Article Text

  1. R Meyer1,
  2. E ElenaKulinskaya2,
  3. G Briassoulis3,
  4. M Cooper4,
  5. N Pathan5,
  6. P Habibi1
  1. 1Department of Paediatrics, Imperial Hospital, London, UK
  2. 2Department of Statistical Support Services, Imperial College, London, UK
  3. 3University of Crete, School of Health Sciences, Heraklion, Greece
  4. 4Paediatric Intensive Care Unit, Imperial College NHS Trust, St Mary’s Hospital, London, UK
  5. 5Paediatric Intensive Care Unit, The Royal Brompton Hospital, London, UK


Objectives The estimation of energy requirements in critically ill children (CIC) currently relies on predictive formulae, which have been shown to be inaccurate in this population. Routine indirect calorimetry is a suitable alternative, but is technically challenging and costly. The aim of this study was to develop a new PICU-specific predictive equation.

Methods This study included all CIC with an endotracheal tube leak of <10% and fractional inspired oxygen of <60%. A 30 minute steady-state energy expenditure (EE) measurement was performed with the Deltatrac II. Polynomial regression analysis was used to establish the impact of diagnosis, day of admission, temperature, severity of disease and medication on EE and for the development of the new equation. This was followed by a validation study.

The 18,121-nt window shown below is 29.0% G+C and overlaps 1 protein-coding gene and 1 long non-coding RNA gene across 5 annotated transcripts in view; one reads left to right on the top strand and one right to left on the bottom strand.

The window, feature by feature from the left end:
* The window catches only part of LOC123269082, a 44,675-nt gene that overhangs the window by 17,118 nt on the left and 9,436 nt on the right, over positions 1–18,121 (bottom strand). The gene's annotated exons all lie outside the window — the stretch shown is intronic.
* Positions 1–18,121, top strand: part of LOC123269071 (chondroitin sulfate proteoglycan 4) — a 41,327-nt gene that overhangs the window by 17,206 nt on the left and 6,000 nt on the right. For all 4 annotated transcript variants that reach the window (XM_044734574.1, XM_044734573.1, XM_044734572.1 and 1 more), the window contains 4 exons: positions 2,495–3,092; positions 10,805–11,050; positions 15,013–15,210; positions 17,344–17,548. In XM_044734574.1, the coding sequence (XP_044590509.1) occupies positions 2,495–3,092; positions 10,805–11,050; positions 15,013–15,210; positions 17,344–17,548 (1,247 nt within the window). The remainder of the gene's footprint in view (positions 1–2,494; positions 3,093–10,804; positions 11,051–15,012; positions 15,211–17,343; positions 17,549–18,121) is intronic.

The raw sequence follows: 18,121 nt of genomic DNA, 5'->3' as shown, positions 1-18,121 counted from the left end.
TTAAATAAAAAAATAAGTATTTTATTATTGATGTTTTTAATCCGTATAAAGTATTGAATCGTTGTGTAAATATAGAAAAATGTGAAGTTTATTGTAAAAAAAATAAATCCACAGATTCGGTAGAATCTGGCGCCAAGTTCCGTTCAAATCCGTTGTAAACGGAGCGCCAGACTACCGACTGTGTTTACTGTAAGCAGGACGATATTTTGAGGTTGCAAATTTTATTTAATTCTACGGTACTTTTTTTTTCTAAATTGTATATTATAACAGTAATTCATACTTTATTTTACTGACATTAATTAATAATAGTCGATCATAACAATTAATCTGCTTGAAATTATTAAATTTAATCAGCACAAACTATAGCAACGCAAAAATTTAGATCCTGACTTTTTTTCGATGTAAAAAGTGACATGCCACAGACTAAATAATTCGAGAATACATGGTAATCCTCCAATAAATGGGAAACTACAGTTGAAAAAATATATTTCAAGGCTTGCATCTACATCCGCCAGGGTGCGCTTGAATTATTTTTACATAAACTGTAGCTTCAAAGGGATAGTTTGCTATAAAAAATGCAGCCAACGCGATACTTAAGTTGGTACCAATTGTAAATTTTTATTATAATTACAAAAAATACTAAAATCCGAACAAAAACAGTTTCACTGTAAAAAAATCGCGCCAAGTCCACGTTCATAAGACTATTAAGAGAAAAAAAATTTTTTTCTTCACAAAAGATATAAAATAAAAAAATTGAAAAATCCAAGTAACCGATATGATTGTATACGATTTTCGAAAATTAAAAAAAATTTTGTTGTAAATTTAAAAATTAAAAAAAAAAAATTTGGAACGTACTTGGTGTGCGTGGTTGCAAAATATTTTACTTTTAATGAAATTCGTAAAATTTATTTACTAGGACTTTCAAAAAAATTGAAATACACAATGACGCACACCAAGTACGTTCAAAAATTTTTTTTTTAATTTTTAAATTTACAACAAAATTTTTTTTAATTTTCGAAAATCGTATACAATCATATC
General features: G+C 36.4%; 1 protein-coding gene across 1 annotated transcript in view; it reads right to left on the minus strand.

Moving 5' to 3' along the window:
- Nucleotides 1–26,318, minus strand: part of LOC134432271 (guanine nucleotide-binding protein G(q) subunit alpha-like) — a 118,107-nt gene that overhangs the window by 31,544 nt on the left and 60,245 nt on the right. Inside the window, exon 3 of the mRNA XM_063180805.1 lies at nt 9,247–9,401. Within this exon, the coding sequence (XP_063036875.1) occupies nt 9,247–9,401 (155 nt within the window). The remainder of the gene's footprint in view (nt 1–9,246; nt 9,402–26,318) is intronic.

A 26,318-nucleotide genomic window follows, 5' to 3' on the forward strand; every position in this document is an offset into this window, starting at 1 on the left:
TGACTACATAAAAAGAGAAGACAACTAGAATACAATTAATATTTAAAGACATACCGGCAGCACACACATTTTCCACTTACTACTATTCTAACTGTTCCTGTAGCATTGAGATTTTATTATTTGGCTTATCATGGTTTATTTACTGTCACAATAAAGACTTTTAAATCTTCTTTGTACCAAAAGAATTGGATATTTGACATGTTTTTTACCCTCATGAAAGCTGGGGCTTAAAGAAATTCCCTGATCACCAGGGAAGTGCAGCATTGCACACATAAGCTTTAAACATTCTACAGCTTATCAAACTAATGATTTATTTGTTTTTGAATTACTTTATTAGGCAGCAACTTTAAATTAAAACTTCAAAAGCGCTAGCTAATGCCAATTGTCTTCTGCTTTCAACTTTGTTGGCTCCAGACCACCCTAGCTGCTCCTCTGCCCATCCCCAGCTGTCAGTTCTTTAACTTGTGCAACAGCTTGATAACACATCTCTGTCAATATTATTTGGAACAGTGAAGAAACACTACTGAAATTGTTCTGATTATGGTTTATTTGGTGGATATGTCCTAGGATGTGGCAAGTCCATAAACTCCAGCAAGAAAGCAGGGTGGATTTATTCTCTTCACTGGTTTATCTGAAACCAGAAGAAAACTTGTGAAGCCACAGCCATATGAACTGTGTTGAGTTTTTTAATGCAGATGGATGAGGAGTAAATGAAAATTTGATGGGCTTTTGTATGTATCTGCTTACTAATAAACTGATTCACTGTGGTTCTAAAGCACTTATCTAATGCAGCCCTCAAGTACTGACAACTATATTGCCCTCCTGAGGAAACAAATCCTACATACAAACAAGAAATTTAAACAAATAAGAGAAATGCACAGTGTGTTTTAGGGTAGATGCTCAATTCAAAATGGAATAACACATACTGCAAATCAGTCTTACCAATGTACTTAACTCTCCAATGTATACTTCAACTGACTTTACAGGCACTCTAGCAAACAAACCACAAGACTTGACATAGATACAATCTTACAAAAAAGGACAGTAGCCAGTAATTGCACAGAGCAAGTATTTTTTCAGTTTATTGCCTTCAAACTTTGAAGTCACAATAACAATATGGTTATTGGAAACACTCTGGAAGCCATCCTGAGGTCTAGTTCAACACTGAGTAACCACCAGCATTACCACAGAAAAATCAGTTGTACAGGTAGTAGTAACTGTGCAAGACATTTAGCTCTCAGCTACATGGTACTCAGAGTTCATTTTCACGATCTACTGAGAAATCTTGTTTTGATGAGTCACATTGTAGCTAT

Results One hundred patients were enrolled. Day of admission (p = 0.976), temperature (p = 0.212) and severity of disease (p = 0.794) did not impact significantly on EE, however diagnosis did (p = 0.055). The new equation included weight, age and diagnosis and accounted for 83.3% of variation in energy expenditure (R2 = 0.833). The validation study (n = 25) indicated a mean difference of 16.7% between measured and predicted EE with no statistical difference (p = 0.433). Accuracy increased in patients <3 years (<10%).

Conclusion This new predictive equation estimates EE more accurately than previously published equations. However further research is required in older patients and those with cardiac and liver disease due to limited numbers recruited in this study.

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